DDoS attacks have remained on the front page again in 2012 for a very simple reason; they continue to attack the largest and most secure networks in the world, from governments' web properties to Wall Street. Is this simply a function of increasing size of attacks that overwhelm these websites? Yes and no.

Arbor's ATLAS internet monitoring system shows that without question, DDoS attacks are getting bigger, much bigger.

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The average attack in September 2012 was 1.67Gbps, 72 per cent growth from September 2011. The number of mid-range attacks (2 to 10Gbps) is also up 14.35 per cent so far this year.

Furthermore, very large attacks (10Gbps and over) are up by 90 per cent this year over 2011 and the largest attack in 2012 was 100.84Gbps.

This increase in attack size has significant implications not only for service providers, but specifically enterprises that continue to rely on firewalls/IPS to protect them from DDoS attacks.

Because these devices have to keep state information on every session, they can easily be overwhelmed with botnet-based attacks. This often makes them among the first points of failure during DDoS attacks. The larger the attacks get, the more likely these devices are to fail.

All of that said, when it comes to DDoS, size isn't everything. That is why it is best to deploy a layered defence strategy as a best practice for all enterprises.

The most robust defence is achieved by combining a cloud-based DDoS managed service that protects the network from larger attacks, together with an on-premise DDoS solution.

This will keep services available and to protect existing security infrastructure, such as the firewall and IPS, by detecting and mitigating application-layer attacks at the perimeter of the network.

Recent attacks prove it's not all about size

Recent bank attacks in the United States show DDoS is not all about size.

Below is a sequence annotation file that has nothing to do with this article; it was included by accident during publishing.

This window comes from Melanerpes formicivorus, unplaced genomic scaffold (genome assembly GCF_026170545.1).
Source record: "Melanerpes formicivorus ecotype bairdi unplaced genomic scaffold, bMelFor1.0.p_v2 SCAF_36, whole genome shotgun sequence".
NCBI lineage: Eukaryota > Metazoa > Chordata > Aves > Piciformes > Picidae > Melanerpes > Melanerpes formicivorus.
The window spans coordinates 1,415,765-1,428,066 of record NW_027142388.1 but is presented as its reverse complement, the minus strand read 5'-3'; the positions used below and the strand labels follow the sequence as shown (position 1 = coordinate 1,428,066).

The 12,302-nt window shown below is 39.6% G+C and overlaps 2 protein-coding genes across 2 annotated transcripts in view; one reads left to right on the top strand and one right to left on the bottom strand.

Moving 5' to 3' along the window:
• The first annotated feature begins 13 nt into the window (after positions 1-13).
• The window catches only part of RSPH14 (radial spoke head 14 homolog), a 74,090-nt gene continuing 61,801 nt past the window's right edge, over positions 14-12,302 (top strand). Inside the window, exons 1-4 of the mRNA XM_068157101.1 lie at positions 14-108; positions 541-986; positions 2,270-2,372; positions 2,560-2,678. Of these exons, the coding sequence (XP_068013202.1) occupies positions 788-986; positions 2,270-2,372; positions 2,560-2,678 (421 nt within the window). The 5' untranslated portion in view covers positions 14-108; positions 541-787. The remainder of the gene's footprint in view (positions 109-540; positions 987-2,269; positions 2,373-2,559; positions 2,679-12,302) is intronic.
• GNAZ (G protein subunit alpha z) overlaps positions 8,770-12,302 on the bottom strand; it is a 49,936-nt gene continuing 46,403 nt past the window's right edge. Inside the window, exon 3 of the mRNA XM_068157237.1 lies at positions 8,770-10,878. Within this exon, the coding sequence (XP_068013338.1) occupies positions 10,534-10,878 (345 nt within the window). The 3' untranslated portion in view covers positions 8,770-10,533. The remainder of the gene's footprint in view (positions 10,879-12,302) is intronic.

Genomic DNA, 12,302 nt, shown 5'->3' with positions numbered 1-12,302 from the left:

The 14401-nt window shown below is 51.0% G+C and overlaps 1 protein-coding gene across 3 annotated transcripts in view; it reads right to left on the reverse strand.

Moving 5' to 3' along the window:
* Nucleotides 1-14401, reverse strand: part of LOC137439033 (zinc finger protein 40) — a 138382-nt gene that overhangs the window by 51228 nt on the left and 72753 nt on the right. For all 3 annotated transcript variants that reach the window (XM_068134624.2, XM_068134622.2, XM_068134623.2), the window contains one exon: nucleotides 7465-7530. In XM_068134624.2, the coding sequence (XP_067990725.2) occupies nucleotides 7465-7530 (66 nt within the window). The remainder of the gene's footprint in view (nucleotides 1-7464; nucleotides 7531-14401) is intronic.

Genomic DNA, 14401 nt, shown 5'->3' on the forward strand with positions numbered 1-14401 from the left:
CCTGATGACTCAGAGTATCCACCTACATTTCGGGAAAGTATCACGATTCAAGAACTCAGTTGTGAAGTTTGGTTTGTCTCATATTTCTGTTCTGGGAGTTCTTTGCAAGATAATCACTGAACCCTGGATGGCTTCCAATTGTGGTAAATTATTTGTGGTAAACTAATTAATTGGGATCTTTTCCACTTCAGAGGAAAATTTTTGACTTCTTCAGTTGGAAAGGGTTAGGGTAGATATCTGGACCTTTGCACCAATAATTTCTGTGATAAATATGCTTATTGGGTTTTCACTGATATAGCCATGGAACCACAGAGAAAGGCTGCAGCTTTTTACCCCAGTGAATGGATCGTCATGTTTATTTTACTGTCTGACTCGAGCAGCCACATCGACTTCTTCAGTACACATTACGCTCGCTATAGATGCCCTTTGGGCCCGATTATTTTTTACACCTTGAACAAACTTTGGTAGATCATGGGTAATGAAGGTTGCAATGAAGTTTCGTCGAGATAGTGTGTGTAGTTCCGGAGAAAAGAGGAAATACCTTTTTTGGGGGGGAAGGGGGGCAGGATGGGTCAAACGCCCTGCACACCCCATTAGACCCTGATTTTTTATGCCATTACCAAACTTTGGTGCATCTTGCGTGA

These attacks are becoming increasingly complex. They often include multiple techniques and targets. Take, for example, the recent attacks on financial services companies in the US.

These attacks used a combination of attack tools with vectors mixing application layer attacks on HTTP, HTTPS and DNS with volumetric attack traffic on a variety of protocols including TCP, UDP, ICMP and others.

The other obvious and uncommon factor used in this series of attacks was the simultaneous attacks, at high bandwidth, to multiple companies in the same vertical.

Many of the compromised hosts used in these attacks were servers with significant upstream bandwidth at their disposal. The majority of these bots resulted from PHP web applications that were exploited.

Many Wordpress sites, often using the out-of-date TimThumb plugin, were being compromised around the same time. Joomla and other PHP-based applications were also used.

Often these were unmaintained servers that attackers uploaded PHP web shells to and then used the web shells to further deploy attack tools.

Attackers connected to the tools either directly or through intermediate servers/proxies/scripts and therefore the concept of command and control did not apply in the usual manner.

Without question, DDoS attacks are growing larger. More significantly, they are becoming increasingly complex, blending multiple attack tools, techniques and targets. One reason why DDoS remains such an effective weapon is that too many enterprise networks continue to rely on solutions that were designed for other problems, to combat DDoS.

The complex, rapidly evolving attack vector requires purpose-built tools on-premise as well as cloud-based security. This provides comprehensive protection against both large attacks and those that target the application layer.

Until we see pervasive deployment of best practices defences, we can expect to see DDoS in the headlines for many years to come.

Gary Sockrider is a network solutions architect at Arbor Networks.